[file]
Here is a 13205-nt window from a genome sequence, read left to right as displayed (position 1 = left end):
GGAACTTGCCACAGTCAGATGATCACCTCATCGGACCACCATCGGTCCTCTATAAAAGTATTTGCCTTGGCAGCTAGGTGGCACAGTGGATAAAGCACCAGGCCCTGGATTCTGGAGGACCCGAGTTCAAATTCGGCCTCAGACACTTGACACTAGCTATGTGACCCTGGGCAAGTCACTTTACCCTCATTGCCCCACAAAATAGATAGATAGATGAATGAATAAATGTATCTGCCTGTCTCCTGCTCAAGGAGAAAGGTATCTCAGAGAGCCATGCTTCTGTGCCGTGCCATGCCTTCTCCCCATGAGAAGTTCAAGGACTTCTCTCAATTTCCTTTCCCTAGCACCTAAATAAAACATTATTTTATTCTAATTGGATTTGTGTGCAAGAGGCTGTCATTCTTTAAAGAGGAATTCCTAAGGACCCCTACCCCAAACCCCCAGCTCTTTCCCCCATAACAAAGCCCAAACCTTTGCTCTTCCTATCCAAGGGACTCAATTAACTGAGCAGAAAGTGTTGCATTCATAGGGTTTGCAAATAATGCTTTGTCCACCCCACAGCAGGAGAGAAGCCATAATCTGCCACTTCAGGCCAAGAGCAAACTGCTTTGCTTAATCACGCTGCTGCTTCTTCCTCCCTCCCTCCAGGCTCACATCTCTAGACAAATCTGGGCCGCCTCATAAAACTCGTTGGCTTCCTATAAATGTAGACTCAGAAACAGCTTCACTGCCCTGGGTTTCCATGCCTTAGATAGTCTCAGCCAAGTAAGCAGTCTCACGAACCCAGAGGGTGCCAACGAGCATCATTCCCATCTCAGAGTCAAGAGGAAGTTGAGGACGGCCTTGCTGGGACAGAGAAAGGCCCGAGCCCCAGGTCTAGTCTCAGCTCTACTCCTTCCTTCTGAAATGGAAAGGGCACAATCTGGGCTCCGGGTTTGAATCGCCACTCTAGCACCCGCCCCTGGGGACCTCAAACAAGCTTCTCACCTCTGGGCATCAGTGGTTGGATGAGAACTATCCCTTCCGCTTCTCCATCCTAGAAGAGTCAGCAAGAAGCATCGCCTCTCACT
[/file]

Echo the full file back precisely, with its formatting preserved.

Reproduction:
Here is a 13205-nt window from a genome sequence, read left to right as displayed (position 1 = left end):
GGAACTTGCCACAGTCAGATGATCACCTCATCGGACCACCATCGGTCCTCTATAAAAGTATTTGCCTTGGCAGCTAGGTGGCACAGTGGATAAAGCACCAGGCCCTGGATTCTGGAGGACCCGAGTTCAAATTCGGCCTCAGACACTTGACACTAGCTATGTGACCCTGGGCAAGTCACTTTACCCTCATTGCCCCACAAAATAGATAGATAGATGAATGAATAAATGTATCTGCCTGTCTCCTGCTCAAGGAGAAAGGTATCTCAGAGAGCCATGCTTCTGTGCCGTGCCATGCCTTCTCCCCATGAGAAGTTCAAGGACTTCTCTCAATTTCCTTTCCCTAGCACCTAAATAAAACATTATTTTATTCTAATTGGATTTGTGTGCAAGAGGCTGTCATTCTTTAAAGAGGAATTCCTAAGGACCCCTACCCCAAACCCCCAGCTCTTTCCCCCATAACAAAGCCCAAACCTTTGCTCTTCCTATCCAAGGGACTCAATTAACTGAGCAGAAAGTGTTGCATTCATAGGGTTTGCAAATAATGCTTTGTCCACCCCACAGCAGGAGAGAAGCCATAATCTGCCACTTCAGGCCAAGAGCAAACTGCTTTGCTTAATCACGCTGCTGCTTCTTCCTCCCTCCCTCCAGGCTCACATCTCTAGACAAATCTGGGCCGCCTCATAAAACTCGTTGGCTTCCTATAAATGTAGACTCAGAAACAGCTTCACTGCCCTGGGTTTCCATGCCTTAGATAGTCTCAGCCAAGTAAGCAGTCTCACGAACCCAGAGGGTGCCAACGAGCATCATTCCCATCTCAGAGTCAAGAGGAAGTTGAGGACGGCCTTGCTGGGACAGAGAAAGGCCCGAGCCCCAGGTCTAGTCTCAGCTCTACTCCTTCCTTCTGAAATGGAAAGGGCACAATCTGGGCTCCGGGTTTGAATCGCCACTCTAGCACCCGCCCCTGGGGACCTCAAACAAGCTTCTCACCTCTGGGCATCAGTGGTTGGATGAGAACTATCCCTTCCGCTTCTCCATCCTAGAAGAGTCAGCAAGAAGCATCGCCTCTCACT